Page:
The Standard’s news roundup gives you a quick hit of interesting, sometimes irreverent, and breaking news stories from all over the state.
Texas will fight in a U.S. District Court on Wednesday to end the Deferred Action for Childhood Arrivals program, or DACA.
Texas Attorney General Ken Paxton is leading a 10-state coalition in a lawsuit against the federal government over this Obama-era program.
Brandon Rottinghaus, a political science professor at the University of Houston and co-host of Houston Public Media’s Party Politics podcast, says this case is unique because the Trump administration wants to phase out DACA, too. Earlier this summer, the U.S. Justice Department said it agrees with Texas that the program should be terminated.
“It’s unusual also because you’ve had to have external groups step in to defend the program. So in this case MALDEF, the Mexican American Legal Defense and Education Fund, stepped into the case as a way to defend the DACA recipients,” Rottinghaus says.
Rottinghaus adds this fight over DACA is very similar to a lawsuit Texas won against the Obama administration, blocking the Deferred Action for Parents of Americans and Lawful Permanent Residents program, or DAPA. Then, the state argued the federal government overreached in creating DAPA.
“Now they’re trying to make the same argument stick for the DACA program,” Rottinghaus says. “Well, that’s the same kind of logic that the court will undertake when they hear these kinds of cases. So if the case makes it to the Supreme Court, it will be about the authority of the president more than about the issue of immigration but of course, DACA will be wrapped up in whatever conclusion they come to.”
Wednesday’s hearing is happening less than three months before the November election. Rottinghaus explains this lawsuit could have political advantages for Republicans like Paxton.
“So for Republicans, they get to play with two issues that sit well with Republican voters. Immigration always riles up the Republican base and suing the federal government – that’s long thought to be infringing on the rights of Texas is seen as a show of strength,” he says.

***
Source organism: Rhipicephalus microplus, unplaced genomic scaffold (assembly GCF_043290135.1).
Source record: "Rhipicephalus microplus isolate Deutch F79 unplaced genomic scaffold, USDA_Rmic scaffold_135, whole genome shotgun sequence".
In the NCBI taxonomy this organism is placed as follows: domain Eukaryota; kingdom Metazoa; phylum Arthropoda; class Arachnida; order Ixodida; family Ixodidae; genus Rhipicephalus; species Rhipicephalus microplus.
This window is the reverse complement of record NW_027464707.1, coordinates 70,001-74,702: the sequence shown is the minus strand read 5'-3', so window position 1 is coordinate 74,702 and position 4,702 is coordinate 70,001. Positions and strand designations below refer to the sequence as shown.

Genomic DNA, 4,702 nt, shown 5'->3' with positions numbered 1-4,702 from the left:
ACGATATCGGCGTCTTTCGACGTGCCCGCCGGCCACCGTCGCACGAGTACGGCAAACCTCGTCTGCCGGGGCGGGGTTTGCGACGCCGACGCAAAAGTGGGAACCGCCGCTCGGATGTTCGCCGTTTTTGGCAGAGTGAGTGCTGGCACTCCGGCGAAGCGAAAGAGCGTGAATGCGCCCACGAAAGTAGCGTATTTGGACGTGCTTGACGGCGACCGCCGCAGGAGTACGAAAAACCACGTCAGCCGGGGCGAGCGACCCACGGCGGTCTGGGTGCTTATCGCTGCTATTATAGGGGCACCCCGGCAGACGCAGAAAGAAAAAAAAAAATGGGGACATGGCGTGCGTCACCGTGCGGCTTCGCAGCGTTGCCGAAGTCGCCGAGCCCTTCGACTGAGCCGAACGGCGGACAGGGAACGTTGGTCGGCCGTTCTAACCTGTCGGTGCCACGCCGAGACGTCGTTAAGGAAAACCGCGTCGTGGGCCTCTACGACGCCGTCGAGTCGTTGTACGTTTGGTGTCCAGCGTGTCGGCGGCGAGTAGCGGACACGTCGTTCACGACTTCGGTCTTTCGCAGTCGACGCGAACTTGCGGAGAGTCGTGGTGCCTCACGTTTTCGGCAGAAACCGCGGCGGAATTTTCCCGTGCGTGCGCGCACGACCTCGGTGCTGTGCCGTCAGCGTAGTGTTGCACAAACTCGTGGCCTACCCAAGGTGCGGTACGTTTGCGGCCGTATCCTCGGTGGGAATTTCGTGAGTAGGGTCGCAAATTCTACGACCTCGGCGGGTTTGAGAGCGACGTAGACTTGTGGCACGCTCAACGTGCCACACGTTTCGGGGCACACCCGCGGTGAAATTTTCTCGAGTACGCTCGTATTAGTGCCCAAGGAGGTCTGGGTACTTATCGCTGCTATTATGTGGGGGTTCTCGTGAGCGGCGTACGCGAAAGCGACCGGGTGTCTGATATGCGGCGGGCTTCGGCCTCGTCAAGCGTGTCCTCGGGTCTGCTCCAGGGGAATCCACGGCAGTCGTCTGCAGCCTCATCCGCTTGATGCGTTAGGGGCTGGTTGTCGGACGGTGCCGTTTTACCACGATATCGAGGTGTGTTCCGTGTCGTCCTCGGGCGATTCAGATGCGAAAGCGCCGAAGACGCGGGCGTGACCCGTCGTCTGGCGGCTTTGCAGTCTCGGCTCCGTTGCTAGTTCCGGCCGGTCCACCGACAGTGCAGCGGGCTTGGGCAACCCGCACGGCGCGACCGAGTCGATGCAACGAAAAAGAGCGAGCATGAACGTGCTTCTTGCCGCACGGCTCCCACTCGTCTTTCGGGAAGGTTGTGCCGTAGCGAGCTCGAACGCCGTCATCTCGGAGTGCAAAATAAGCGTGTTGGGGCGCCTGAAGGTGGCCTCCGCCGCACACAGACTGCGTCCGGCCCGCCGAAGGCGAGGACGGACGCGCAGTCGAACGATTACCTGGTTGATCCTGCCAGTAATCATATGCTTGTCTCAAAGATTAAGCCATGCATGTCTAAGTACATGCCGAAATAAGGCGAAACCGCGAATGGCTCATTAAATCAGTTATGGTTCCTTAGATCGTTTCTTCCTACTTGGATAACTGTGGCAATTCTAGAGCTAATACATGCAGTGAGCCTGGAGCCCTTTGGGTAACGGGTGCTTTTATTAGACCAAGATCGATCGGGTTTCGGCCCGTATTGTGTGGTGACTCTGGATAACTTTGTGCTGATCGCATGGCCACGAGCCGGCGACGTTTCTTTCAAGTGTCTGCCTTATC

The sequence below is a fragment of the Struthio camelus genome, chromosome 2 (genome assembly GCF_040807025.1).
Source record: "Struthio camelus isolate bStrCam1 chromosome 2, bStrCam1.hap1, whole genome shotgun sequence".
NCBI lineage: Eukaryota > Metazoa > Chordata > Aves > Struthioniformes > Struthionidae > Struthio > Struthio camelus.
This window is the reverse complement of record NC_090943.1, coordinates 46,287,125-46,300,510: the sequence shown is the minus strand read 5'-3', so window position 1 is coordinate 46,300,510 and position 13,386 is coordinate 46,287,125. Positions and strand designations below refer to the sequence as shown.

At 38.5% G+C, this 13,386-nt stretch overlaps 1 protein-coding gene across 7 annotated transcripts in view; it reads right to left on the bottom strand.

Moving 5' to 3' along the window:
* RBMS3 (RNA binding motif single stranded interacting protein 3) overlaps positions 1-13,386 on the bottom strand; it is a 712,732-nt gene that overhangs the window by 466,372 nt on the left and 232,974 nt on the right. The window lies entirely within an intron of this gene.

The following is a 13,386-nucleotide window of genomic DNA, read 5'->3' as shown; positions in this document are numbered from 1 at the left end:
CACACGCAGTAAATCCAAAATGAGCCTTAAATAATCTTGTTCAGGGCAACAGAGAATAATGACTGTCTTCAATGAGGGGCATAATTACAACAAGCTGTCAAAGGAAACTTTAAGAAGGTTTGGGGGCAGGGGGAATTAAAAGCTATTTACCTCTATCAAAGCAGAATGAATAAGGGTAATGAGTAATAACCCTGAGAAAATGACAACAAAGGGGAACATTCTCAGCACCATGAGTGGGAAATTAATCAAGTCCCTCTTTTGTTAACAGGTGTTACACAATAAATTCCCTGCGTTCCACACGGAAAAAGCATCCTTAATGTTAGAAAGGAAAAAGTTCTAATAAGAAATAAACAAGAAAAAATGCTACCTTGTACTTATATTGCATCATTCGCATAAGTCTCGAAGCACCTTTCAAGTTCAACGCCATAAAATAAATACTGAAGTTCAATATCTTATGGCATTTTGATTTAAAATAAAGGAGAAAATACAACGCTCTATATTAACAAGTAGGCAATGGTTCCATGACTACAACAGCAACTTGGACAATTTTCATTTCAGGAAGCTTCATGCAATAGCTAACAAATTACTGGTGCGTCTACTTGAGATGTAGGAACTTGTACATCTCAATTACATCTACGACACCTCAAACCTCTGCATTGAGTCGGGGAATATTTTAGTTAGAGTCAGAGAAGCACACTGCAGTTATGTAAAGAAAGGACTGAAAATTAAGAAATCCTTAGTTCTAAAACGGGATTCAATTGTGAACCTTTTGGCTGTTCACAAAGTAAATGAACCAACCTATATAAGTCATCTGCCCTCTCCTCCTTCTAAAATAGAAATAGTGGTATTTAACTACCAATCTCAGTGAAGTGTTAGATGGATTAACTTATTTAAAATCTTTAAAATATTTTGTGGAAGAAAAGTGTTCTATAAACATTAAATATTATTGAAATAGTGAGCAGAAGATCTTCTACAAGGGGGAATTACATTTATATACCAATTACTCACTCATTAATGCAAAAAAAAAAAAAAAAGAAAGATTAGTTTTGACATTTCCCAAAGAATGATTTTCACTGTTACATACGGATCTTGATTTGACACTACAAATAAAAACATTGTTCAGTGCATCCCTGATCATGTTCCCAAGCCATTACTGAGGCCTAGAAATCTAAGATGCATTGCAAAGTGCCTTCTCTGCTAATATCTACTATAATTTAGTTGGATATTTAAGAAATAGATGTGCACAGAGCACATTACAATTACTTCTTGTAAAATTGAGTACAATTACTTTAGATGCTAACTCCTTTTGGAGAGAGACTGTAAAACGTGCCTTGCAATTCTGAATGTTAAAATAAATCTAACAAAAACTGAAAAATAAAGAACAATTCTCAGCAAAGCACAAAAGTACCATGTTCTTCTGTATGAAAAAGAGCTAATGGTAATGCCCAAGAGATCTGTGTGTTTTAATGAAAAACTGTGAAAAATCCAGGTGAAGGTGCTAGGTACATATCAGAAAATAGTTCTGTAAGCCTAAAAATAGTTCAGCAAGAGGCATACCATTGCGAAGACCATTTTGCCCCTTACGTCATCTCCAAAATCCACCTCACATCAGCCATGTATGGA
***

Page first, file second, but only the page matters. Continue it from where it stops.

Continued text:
Under DACA, about 700,000 young adults brought to the U.S. as children before 2012 are protected from deportation and given work permits that must be renewed every two years. There are more than 120-thousand DACA recipients in Texas.
The Texas A&M Forest Service said Monday that it has helped battle 57 fires over the last week or so.
Erin O’Connor is the agency’s public information officer.
She says with the hot and dry conditions, Texans should take steps to avoid outdoor activities that can cause sparks.
“So, if you’re pulling a trailer, or a boat, something with chains, just make sure that they’re not dragging, because those sparks that the chains throw can create a wildfire on the side of the road. If you are debris burning make sure your county is not in a burn ban,” O’Connor says.
O’Connor adds it’s a good idea to avoid parking on dry grass.
One of the most pet-friendly cities in the country is in Texas, according to a report from the personal finance site, WalletHub, that looked at 24 metrics to determine the 100 best cities for pets – and of course their owners. Those factors included the number of pet businesses per capita and a city’s walkability. Austin was the highest ranked city in the state at number four. Plano was the next highest Texas city on the list at 15th. Other cities, such as Corpus Christi, ranked 55th, but it ranked third when it came to which cities had the lowest cost veterinary services.